The Art of Social Criticism:

Lorraine Hansberry's A Raisin in the Sun




Historical Context










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Character analysis: Beneatha Younger - "Bennie"

"Or fester like a sore - / and then run?"

Bennie is an eccentric and eclectic young, African American woman. She is a serial dreamer who takes pleasure in dabbling in endless possibilities. Ever since she was a child, Bennie has shifted between activities ranging from photography and play-acting to horseback riding and the guitar. In one of the more humorous yet poignant scenes of the film, Bennie dances around in traditional African clothing to an African tune as a sign of yet another whimsical, all-consuming interest [24]. As a result, her family finds it hard to offer support for her dreams because she constantly changes her mind. However, the dream to be a doctor is different from all other thoughts and leanings. Hansberry includes a background story to the reason for this dream to alert the reader that this dream is real and lasting. In a conversation with Asagai, one of her suitors, Bennie reveals the day that she first decided she wanted to be a doctor. She tells about a friend who was in a sledding accident, and how she watched and marvelled at the doctor's ability to fix him up. She realized that fixing people is the one concrete thing a person can do in the world [25]. A problem is presented and doctors offer the solution.

Unfortunately, no matter how true the foundation of this dream may be, Bennie is unrealistic about the obstacles that threaten her dream; namely, her social status, race, and gender. She refuses to acknowledge the reality that many people share Walter's opinion that she should either get married or be a nurse like other women. Bennie's downfall is her attraction to the unconventional. It causes her frustration and forces her dreams to "fester like a sore" on the shelf of improbability. The major reason her dream can be halted is the gap between how she sees herself and how the world sees her. She is constantly seeking ways to express herself because she is under the false impression that she can access all the world has to offer. The culture of the time wants to force her into stereotypes that fall short of her visions.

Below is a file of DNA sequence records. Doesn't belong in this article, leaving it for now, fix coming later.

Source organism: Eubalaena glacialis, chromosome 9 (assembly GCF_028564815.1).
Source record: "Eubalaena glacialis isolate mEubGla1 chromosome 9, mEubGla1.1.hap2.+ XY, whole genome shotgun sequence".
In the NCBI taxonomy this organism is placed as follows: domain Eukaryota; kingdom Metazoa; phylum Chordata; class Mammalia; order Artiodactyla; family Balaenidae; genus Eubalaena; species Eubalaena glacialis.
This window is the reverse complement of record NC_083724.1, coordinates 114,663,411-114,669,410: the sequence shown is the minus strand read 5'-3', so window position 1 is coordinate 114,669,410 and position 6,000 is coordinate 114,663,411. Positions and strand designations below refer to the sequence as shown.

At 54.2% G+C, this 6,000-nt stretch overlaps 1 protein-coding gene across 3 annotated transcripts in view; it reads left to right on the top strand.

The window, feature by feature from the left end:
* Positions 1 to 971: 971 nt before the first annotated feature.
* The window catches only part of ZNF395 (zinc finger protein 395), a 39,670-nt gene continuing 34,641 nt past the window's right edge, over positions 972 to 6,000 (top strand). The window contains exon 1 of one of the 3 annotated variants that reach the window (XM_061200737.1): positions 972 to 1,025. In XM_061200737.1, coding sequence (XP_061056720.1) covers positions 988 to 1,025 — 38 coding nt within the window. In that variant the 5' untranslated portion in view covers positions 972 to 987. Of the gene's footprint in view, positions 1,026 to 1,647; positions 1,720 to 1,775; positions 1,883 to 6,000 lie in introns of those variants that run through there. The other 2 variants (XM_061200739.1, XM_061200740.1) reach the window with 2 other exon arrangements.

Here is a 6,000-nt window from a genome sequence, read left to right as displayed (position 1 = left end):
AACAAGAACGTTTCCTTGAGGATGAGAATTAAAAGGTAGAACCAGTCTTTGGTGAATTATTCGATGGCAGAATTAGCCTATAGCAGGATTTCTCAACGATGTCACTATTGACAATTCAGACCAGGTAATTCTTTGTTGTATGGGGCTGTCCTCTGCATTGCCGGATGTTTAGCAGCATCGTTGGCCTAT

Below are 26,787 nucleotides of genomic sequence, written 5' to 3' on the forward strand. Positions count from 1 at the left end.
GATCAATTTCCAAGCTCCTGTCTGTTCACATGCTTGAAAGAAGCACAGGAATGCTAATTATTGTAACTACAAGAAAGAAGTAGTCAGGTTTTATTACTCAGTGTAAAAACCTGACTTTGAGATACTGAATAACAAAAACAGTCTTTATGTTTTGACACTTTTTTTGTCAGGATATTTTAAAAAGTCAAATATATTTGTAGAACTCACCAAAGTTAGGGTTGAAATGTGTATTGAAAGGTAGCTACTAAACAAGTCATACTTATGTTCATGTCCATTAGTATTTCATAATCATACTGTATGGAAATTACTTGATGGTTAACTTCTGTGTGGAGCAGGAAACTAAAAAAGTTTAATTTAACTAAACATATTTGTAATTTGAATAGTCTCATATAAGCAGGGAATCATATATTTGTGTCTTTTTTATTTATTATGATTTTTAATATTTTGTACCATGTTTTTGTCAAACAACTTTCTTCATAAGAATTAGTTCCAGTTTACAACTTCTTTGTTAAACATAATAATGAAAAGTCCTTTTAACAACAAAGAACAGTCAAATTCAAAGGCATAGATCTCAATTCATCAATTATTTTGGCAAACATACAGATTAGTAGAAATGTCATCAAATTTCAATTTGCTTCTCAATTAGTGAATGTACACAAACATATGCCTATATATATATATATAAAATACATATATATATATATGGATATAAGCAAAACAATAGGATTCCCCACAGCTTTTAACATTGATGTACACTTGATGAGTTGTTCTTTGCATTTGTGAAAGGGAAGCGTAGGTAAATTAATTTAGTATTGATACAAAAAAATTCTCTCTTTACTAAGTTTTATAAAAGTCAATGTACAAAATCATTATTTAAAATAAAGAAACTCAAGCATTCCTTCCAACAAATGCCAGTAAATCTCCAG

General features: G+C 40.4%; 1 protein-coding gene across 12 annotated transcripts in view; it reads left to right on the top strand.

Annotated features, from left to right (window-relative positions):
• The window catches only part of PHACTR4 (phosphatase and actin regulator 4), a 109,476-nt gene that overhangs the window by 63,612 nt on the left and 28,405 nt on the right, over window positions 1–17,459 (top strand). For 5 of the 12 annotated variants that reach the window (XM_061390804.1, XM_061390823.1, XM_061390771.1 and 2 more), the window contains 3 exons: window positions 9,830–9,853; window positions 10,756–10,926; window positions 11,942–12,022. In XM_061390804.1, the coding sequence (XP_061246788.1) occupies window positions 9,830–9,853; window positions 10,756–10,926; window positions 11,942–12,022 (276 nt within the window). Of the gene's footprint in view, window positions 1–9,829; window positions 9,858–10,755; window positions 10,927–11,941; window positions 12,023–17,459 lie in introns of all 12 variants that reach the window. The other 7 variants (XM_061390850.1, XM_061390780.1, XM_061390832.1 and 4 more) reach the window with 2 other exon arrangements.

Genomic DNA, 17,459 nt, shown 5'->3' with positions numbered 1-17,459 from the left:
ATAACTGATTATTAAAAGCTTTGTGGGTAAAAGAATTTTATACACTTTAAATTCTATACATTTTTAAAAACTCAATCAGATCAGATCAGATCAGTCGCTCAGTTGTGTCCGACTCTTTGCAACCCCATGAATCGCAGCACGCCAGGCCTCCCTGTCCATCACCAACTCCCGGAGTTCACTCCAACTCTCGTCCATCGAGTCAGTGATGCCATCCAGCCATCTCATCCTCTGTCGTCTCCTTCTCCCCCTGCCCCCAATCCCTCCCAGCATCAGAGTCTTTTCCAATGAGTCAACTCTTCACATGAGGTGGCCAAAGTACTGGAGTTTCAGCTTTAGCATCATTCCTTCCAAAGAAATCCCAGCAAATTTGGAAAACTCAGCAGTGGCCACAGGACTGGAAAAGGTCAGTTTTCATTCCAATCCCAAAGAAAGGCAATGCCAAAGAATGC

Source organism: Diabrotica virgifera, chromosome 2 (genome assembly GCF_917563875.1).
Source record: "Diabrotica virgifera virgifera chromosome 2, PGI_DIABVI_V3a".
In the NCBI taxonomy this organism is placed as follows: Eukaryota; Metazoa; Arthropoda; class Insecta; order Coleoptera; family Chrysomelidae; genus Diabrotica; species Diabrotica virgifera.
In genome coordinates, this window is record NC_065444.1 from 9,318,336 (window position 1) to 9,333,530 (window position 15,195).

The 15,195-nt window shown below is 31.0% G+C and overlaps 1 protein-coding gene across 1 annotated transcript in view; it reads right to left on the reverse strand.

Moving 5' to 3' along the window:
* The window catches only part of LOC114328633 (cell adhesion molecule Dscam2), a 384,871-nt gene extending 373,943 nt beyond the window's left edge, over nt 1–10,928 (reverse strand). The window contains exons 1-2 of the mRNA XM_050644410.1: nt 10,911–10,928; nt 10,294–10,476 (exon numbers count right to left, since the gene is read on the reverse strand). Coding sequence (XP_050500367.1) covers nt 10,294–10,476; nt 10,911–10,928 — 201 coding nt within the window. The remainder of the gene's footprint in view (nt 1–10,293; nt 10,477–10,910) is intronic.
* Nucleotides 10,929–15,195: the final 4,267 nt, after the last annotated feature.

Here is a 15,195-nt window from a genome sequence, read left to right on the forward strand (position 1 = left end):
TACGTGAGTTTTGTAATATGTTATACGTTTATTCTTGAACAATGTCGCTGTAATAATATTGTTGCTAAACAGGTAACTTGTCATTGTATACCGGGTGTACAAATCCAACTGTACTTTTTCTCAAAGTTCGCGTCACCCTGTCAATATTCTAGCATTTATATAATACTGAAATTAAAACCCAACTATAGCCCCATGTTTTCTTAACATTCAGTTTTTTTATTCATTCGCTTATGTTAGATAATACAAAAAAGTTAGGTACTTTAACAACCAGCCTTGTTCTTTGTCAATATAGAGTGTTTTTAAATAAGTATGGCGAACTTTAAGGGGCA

Bennie suffers from an arrogance and an ignorance about her dreams. She has confidence that her dream will be cared for (i.e. she expects Mama to put some of the insurance money toward her education). Although she defends herself by claiming she never asks for anything, the perpetuation of multiple and complex dreams demonstrates her refusal to set limits on her future. Also, as Walter points out, there is a "line between asking and just accepting", and she is obviously ready to take what is offered to her [26]. She is also quick to view many things as a threat to her dream including Walter's carelessness with the money and obsession with his own dreams, the coming baby that will require a further division of the family's assets, and the expectations to assimilate. In her defense, it is important for her to set her dreams high because education opens doors and provides respect as evidenced by their neighbor, Mrs. Johnson, referring to her as the "only one in the family to make something of herself".

The loss of her medical school funding as a result of Walter's faltering jolts her into looking at the harsh cruelties of reality. In a conversation with Asagai, she says that there is not any real progress. Instead, Bennie thinks that life is a circle in which people fool themselves with a mirage of false hopes [27]. Asagai, as the voice of reason and insight from outside the four walls of the Younger apartment, says that life is an eternal line where you cannot see the beginning, the end, or the changes in between. Perception of this fact is skewed based upon peoples' outlook - those who dream and see the changes are idealists and those who see life as a circle of no progress are called realists [28]. Bennie is representative of what progress has created. The advancements of today are settled for instead of challenged in an effort to once again improve the world. People are quick to give up hope and turn cynical rather than dare to dream and be the innovators of a new generation. In the end, Bennie is reenergized by witnessing her brother's prideful stand, but her journey to find herself is far from over. With the possibility of marrying Asagai and moving to Africa dangling before her, Bennie has a renewed sense that opportunities are not guaranteed but determination can one day create them.


1961 Film